• In another embodiment, as illustrated in FIG. 17, an apparatus 1700 comprises retaining clips 1701 with outwardly threaded surfaces coupled to a bottom side of a case 1702 on a side opposite from that in which a motion-sensing controller is inserted therein. In order to secure a piece of equipment between the retaining clips 1701, inwardly threaded screw caps 1703 are fastened over the retaining clips 1701 after the piece of equipment is inserted therebetween.
  • In yet another embodiment, as illustrated in FIGS. 18A and 18B, an apparatus 1800 comprises retaining clips 1801 shaped as inwardly rounded, open-ended blocks coupled to a bottom side of a case 1802 on a side opposite from that in which a motion-sensing controller is inserted therein. In order to secure a piece of equipment between the retaining clips 1801, one or more locking clips 1803 (e.g., the type of clip used for box locking or ski boot locking) is secured over a portion of the equipment. Underneath the locking clips 1803, each of the retaining clips 1801 may be segmented into two or more retaining clips along its length, such as that embodiment illustrated in FIG. 18A. Alternatively, each of the retaining clips 1801 may be continuous along its length, such as that embodiment illustrated in FIG. 18B.
  • The retaining clips are formed of any suitable material. In exemplary embodiment, a portion of the retaining clip in contact with a piece of equipment secured to the apparatus therewith comprises a material that facilitates gripping of the equipment. Such materials include, for example, rubber, soft cloth, soft plastic, soft foam, and the like, all of which can be coated on the retaining clip or attached to/inserted within the retaining clip.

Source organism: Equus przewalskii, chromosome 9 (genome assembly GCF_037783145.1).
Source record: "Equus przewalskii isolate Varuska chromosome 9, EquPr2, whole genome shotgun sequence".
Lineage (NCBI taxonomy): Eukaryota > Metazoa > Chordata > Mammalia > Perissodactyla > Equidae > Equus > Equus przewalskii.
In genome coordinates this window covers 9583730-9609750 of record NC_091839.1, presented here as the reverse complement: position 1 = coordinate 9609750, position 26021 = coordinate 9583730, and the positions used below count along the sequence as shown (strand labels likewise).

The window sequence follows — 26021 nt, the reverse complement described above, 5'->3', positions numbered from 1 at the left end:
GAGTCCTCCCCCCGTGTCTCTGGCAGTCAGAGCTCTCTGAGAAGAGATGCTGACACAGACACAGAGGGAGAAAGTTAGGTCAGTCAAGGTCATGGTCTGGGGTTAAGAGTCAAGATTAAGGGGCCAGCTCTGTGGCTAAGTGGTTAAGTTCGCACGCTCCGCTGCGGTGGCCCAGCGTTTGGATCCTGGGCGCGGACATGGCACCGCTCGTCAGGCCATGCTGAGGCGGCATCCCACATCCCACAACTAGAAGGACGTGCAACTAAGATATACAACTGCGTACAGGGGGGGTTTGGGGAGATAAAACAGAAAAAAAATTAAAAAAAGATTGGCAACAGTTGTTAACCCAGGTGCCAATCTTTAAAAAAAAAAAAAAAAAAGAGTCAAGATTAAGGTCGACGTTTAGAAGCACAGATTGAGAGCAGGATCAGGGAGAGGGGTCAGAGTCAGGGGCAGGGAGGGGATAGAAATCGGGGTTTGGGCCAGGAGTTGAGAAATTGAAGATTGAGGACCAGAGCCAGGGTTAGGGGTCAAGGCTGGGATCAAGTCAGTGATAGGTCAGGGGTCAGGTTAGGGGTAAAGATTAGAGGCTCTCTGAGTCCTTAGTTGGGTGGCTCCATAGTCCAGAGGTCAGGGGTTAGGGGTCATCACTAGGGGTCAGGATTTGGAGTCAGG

• Various modifications and alterations of the invention will become apparent to those skilled in the art without departing from the spirit and scope of the invention, which is defined by the accompanying claims. The invention is not limited to motion-sensing video game controllers, but also applies to related or equivalent motion-sensing equipment (e.g., any piece of equipment comprising a motion-sensing device, such as an accelerometer or optical sensor, therein). It should be noted that the motion-sensing controllers and apparatus of the invention can include any suitable materials, lighting apparatus, flashing apparatus, circuitry, and the like and can be of any suitable color, taste, smell, shape, and design. Variability to accommodate players of different ages, genders, and sizes, for example, is within the scope of the invention. It should also be noted that steps recited in any method claims below do not necessarily need to be performed in the order that they are recited. Those of ordinary skill in the art will recognize variations in performing the steps from the order in which they are recited. In addition, the lack of mention or discussion of a feature, step, or component provides the basis for claims where the absent feature or component is excluded by way of a proviso or similar claim language. Further, it is to be understood that a button need not always be released after a press for de-actuation or momentary actuation of the motion-sensing controller to occur.